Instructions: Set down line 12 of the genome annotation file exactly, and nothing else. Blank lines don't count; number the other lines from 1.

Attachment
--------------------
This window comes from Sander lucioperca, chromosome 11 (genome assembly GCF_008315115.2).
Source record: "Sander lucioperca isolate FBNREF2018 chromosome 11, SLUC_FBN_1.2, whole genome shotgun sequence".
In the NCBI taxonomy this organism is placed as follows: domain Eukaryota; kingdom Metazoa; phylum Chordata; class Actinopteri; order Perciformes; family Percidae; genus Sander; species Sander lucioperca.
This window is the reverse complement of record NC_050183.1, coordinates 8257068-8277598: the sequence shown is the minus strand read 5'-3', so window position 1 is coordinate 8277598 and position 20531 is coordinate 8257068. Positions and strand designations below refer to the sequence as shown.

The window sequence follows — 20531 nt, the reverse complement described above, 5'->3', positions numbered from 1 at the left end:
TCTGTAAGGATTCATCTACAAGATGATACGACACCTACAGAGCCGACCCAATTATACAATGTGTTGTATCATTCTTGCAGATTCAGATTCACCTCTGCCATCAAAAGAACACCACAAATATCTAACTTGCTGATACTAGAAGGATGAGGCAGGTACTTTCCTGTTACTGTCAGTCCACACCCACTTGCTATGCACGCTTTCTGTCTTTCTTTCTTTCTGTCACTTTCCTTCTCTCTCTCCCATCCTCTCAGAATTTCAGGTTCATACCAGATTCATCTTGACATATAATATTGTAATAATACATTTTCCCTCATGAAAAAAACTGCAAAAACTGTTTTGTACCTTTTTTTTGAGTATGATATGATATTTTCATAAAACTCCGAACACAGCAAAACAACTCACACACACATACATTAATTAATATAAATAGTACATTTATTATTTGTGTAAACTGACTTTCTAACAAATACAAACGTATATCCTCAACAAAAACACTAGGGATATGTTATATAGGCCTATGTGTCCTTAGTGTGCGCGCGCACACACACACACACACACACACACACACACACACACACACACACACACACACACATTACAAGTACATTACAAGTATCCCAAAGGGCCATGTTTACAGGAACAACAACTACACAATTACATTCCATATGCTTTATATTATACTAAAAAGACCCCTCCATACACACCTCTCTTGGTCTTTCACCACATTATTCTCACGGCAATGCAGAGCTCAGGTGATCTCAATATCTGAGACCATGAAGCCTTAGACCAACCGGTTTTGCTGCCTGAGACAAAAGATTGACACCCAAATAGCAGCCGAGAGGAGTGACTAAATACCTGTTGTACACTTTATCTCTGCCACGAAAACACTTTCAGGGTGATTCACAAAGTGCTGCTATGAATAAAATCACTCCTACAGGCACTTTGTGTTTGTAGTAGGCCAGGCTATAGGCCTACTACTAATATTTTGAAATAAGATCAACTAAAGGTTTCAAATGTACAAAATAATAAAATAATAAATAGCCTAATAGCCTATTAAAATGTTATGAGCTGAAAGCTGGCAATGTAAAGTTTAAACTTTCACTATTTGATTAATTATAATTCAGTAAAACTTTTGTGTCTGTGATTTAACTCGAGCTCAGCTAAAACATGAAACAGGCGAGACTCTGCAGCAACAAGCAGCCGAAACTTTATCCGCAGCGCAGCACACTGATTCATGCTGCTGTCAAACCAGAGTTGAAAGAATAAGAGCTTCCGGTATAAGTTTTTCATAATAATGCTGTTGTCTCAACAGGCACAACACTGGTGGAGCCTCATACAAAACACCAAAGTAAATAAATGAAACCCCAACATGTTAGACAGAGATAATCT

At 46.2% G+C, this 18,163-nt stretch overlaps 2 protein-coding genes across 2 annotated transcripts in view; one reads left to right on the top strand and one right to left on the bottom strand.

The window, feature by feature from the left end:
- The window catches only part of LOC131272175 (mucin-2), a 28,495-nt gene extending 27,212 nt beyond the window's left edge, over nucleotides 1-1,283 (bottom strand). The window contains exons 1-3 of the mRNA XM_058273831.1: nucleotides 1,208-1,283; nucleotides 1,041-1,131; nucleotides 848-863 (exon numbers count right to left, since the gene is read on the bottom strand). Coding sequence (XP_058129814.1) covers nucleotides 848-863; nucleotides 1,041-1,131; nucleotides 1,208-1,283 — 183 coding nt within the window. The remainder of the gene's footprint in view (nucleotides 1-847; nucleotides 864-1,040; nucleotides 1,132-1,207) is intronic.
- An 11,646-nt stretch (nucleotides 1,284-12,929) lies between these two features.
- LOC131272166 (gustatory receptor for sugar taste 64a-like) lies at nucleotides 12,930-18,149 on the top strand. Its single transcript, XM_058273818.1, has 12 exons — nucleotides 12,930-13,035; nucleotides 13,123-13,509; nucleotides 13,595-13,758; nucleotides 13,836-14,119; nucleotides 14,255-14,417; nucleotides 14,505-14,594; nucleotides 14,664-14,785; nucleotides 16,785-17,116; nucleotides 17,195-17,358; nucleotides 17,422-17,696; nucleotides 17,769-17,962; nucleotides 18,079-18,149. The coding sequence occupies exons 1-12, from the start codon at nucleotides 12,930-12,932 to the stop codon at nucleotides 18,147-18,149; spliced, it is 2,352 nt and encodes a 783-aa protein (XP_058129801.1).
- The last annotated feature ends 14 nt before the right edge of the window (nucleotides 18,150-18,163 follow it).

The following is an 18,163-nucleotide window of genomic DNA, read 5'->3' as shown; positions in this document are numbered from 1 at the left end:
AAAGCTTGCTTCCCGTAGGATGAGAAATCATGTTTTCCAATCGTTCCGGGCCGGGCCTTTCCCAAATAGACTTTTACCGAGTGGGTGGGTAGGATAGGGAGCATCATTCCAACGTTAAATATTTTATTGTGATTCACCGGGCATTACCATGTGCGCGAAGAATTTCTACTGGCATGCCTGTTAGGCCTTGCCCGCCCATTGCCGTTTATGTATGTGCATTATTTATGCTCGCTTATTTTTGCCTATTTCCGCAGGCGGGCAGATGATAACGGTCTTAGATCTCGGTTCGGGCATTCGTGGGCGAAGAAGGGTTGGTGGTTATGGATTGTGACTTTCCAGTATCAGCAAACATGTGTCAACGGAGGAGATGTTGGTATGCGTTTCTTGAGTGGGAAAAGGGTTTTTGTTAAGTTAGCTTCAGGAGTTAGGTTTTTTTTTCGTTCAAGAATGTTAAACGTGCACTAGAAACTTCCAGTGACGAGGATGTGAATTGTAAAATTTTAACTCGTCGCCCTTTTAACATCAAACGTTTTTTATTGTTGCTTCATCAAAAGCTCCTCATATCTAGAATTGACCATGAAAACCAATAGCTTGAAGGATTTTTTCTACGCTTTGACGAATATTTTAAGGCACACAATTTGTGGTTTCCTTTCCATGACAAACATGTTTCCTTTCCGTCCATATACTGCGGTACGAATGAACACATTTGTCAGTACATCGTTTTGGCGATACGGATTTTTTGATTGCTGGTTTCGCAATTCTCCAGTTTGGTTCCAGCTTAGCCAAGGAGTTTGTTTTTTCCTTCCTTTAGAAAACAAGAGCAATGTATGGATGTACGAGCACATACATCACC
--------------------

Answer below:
- The last annotated feature ends 14 nt before the right edge of the window (nucleotides 18,150-18,163 follow it).